The situation in the UK

Section 178 of the UK Copyright Designs and Patents Act (CDPA 1988) enables copyright protection in works generated by a computer in circumstances when there is no human author of the work. However, since copyright cannot vest in machines or non-human actors, the resulting author of a computer-generated work is the person “by whom the arrangements necessary for the creation of the work are undertaken.” In this case, copyright term is reduced to 50 years, and no moral rights apply to the work. The language of the CDPA is not clear whether in making the arrangements, the ‘human stand-in author’ must exhibit the same skill labour and judgment required to meet the threshold of originality required for copyright to apply in traditional works. It is therefore uncertain whether arrangements such as prompts need to be sufficiently original, exhibiting enough “free and creative choices” for a human to meet the originality requirement for copyright, or whether this is overridden by a lower standard of originality for “computer generated work”.

The law is also unclear on the line drawn between computer-generated and computer-assisted work. In other words, to what extent must the computer act alone, without input from a human in order for a work to be considered computer-generated, rather than a work of traditional human authorship? Different interpretations of “arrangements necessary for creation” mean authorship could conceivably rest with the company or programmers who designed the AI system. Assigning authorship has implications for liability: some platforms are eager for users to bear liability for any infringing outputs they create, while companies like Adobe have made assurances that users will not be liable for copyright infringements arising from the use of their AI tools.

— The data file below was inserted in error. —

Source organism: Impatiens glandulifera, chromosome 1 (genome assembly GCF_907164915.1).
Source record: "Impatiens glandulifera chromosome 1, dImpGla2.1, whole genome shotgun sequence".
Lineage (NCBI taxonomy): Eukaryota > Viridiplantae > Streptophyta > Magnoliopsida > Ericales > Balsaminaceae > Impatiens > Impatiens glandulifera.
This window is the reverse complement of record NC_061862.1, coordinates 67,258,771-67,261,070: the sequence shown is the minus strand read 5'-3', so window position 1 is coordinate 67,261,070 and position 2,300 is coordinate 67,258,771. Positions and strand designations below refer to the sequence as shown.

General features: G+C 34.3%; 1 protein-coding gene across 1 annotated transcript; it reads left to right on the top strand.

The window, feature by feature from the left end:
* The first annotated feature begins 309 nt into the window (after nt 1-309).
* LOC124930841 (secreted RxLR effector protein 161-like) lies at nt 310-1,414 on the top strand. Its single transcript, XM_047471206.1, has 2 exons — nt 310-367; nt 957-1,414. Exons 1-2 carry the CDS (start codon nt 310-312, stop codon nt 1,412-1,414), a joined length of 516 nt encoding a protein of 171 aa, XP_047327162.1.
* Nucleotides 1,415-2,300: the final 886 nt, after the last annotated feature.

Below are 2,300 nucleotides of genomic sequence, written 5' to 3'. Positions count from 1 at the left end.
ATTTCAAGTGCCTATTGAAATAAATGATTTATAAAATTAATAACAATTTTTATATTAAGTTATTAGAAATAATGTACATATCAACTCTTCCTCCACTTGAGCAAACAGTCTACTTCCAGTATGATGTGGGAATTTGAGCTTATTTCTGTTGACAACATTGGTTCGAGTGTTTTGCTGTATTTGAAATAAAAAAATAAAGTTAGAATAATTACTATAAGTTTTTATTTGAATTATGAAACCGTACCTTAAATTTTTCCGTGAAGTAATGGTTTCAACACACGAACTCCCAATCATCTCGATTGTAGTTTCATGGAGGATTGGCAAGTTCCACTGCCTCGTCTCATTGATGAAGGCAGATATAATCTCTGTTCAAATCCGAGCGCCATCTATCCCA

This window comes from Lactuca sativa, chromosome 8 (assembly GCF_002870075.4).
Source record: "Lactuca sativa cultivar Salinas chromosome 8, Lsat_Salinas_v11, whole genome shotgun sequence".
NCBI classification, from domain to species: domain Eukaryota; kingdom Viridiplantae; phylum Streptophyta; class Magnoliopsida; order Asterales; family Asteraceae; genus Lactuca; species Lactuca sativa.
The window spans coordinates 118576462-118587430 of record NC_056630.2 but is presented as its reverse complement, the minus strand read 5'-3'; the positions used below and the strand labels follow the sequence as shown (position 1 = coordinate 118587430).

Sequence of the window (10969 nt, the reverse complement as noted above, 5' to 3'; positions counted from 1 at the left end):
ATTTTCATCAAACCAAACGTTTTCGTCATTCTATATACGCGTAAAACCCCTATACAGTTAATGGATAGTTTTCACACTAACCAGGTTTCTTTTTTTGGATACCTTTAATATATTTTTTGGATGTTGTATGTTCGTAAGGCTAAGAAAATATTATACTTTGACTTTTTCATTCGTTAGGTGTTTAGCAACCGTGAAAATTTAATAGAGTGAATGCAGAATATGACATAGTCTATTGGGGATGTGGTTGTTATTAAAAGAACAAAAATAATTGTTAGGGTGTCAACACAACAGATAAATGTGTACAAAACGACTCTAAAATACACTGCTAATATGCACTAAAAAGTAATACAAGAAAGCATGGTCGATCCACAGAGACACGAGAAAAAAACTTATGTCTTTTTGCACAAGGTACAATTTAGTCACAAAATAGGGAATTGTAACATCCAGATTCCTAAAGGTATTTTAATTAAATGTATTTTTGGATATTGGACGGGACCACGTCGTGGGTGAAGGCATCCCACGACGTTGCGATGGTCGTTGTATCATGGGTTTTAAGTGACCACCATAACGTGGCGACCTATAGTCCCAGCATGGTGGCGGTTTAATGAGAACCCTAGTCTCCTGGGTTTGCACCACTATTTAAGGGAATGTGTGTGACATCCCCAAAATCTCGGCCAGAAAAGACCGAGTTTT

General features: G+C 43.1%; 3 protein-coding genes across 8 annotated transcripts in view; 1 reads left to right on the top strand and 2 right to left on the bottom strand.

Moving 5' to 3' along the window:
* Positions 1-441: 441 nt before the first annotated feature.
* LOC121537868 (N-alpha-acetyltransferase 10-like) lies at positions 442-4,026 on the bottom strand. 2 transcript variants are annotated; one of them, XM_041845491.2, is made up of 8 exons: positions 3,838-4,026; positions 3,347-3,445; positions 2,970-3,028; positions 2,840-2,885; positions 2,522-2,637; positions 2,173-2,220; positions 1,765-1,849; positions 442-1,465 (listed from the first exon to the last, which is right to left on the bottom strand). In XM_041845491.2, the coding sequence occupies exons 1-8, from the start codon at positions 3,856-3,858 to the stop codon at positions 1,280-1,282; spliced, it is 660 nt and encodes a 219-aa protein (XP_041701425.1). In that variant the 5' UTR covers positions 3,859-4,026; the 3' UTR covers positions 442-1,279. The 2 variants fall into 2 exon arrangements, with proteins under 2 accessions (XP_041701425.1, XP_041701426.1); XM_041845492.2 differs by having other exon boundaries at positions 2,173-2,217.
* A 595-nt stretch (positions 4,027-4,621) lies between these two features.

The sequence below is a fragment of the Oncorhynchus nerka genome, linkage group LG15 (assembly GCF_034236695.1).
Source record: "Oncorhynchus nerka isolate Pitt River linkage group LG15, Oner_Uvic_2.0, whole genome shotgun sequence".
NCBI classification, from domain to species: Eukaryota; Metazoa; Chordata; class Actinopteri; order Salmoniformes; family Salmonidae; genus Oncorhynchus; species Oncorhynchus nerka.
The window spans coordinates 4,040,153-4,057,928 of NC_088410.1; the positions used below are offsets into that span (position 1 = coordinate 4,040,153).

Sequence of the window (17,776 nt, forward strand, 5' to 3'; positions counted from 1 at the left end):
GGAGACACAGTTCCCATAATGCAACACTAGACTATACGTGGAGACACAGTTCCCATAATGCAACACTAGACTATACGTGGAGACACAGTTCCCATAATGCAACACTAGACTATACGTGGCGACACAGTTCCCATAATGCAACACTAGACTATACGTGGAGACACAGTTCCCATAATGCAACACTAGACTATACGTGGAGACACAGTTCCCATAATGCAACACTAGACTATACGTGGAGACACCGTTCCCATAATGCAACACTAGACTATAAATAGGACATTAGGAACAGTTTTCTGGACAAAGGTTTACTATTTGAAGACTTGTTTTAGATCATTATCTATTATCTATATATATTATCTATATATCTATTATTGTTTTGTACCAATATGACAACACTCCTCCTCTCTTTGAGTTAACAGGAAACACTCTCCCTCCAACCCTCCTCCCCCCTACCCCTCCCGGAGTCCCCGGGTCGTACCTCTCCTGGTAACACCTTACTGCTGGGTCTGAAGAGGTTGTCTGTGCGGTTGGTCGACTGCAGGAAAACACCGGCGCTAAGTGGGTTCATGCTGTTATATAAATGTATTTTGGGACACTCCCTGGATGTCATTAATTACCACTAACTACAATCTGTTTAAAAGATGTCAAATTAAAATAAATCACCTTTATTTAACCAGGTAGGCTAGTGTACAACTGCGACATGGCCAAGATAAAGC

Implications for creative industries policy

There are potential policy harms and benefits to acknowledge in each approach. As I have argued elsewhere, the output of generative AI is qualitatively and quantitatively different even from disruptive capabilities of digital tools we are already familiar with. The ease and speed with which AI-generated works can be created means that there may soon be more copyright-protected creations in circulation than ever in human history. As Vicki Strachan argues, gaining copyright in an AI-produced image may not have many practical benefits for creators or firms. That is because others can quickly generate their own similar content with the same low effort.

This has led some legal theorists to advocate for placing AI-generated outputs in the public domain, arguing that the proliferation of private rights in such voluminous output may stifle innovation because new creators will fear encroaching on someone else’s copyright. On the other hand, artists who are passionate about the potential of AI technology have argued that the directive and curatorial instructions they use to guide AI tools requires skilled labour and judgment that is worthy of recognition and protection.

Innovation-focused policy makers may view the ability to own and license AI-assisted creations as favourable to economic growth. What is urgently needed is evidence on the likely impacts of AI generated work – whether copyright protected or not – on the lives and livelihoods of creators.

Image by Shahadat Rahman via Unsplash.